Gordon: RP still needs VFA
Senator Richard J. Gordon (Ind.) today said he is against the abrogation of the visiting forces agreement (VFA) stressing that the country still needs the support of the United States (US) military especially on the training of their local counterparts.
Calls for the cancellation of the VFA mounted again due to reports that the US forces participate in actual combat, which is a violation of the treaty. But Gordon said there is no need for a hasty decision to halt the agreement. "We should not be emotional about this issue. Let us study this carefully. I'll be frank, I would say we still need this agreement, our military needs it, and our country benefits from it," he said.
"On whether the US soldiers are engaged in combat operations, I do not know about that, but we have to have proof. If the American soldiers would go out there and participate in actual combat, that is prohibited. They are supposed to train our soldiers and they should not be engaged in any firefight unless they are in immediate danger," he added.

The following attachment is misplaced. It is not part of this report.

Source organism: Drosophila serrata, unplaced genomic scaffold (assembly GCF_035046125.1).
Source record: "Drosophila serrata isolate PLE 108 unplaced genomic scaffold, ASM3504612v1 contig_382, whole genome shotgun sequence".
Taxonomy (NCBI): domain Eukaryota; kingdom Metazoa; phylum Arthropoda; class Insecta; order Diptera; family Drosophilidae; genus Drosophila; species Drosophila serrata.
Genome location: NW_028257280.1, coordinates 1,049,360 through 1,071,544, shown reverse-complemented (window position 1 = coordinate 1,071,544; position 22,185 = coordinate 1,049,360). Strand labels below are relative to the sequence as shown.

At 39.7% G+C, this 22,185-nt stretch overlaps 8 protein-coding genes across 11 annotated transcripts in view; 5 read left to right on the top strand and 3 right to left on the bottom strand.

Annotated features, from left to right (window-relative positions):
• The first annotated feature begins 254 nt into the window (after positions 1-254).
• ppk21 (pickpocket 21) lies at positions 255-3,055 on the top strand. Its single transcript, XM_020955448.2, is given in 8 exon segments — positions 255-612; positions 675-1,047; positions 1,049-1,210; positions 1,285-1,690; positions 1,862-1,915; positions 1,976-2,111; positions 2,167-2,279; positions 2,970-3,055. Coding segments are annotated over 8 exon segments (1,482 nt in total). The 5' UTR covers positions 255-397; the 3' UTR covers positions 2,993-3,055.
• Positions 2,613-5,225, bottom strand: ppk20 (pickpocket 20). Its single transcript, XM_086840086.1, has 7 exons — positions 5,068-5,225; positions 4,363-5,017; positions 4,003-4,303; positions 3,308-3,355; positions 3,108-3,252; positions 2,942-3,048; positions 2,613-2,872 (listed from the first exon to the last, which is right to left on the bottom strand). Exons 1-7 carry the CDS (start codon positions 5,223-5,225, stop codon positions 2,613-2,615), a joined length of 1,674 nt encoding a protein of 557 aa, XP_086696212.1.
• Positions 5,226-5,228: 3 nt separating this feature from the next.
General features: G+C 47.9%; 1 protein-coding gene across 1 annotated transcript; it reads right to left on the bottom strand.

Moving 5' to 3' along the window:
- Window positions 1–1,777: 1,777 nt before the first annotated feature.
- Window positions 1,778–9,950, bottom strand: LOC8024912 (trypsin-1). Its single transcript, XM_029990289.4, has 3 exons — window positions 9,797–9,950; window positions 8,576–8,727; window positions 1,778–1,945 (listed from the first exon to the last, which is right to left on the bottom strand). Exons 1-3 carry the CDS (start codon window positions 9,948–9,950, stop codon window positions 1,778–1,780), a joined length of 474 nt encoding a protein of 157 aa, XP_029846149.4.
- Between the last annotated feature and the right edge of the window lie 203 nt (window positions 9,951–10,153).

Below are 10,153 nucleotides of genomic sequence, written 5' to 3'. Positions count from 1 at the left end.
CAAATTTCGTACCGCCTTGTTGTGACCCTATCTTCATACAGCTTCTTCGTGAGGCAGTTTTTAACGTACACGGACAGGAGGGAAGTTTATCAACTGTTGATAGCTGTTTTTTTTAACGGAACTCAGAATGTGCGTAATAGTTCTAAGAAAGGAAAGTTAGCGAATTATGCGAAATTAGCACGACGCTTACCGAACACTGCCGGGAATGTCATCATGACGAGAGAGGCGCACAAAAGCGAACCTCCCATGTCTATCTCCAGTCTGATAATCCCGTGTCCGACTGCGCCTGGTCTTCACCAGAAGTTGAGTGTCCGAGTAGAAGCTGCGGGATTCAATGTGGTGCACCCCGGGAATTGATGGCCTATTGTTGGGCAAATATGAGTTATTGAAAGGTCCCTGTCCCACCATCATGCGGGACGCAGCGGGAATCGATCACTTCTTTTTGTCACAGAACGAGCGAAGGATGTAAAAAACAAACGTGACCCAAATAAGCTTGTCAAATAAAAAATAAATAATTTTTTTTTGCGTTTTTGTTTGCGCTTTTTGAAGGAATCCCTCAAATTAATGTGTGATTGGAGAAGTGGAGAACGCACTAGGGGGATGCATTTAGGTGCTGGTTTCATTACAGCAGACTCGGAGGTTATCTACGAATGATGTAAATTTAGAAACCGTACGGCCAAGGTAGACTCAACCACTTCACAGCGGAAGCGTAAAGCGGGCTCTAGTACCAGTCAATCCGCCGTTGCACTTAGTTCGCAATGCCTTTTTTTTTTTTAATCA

The senator explained that any move to cancel the VFA should be studied carefully because the agreement is actually beneficial not only to the military but also to the humanitarian needs of the country.
Gordon pointed out that aside from teaching new military strategies and providing new technologies to the Armed Forces of the Philippines (AFP), the US military, through the VFA, also shares its knowledge and capacity to respond to different kinds of security challenges, such as terrorism, pandemics, natural disasters and transnational crimes.
He noted that the military, together with US soldiers, helped civilian rescuers after the entire village of St. Bernard in Guinsaugon, Southern Leyte, disappeared under mudslides on February 17, 2006.
Also, following the onslaught of Typhoon "Frank" in 2008, US troops delivered food and water and dispatched aircraft and medics to help the people of Panay who were badly affected by the disaster.
"We should also consider the fact that the US military has been there to help us even during disasters. They were there when the tragedy in Guinsaugon happened. We used their equipment, they provided relief materials. They help our military and they help our people," the senator said.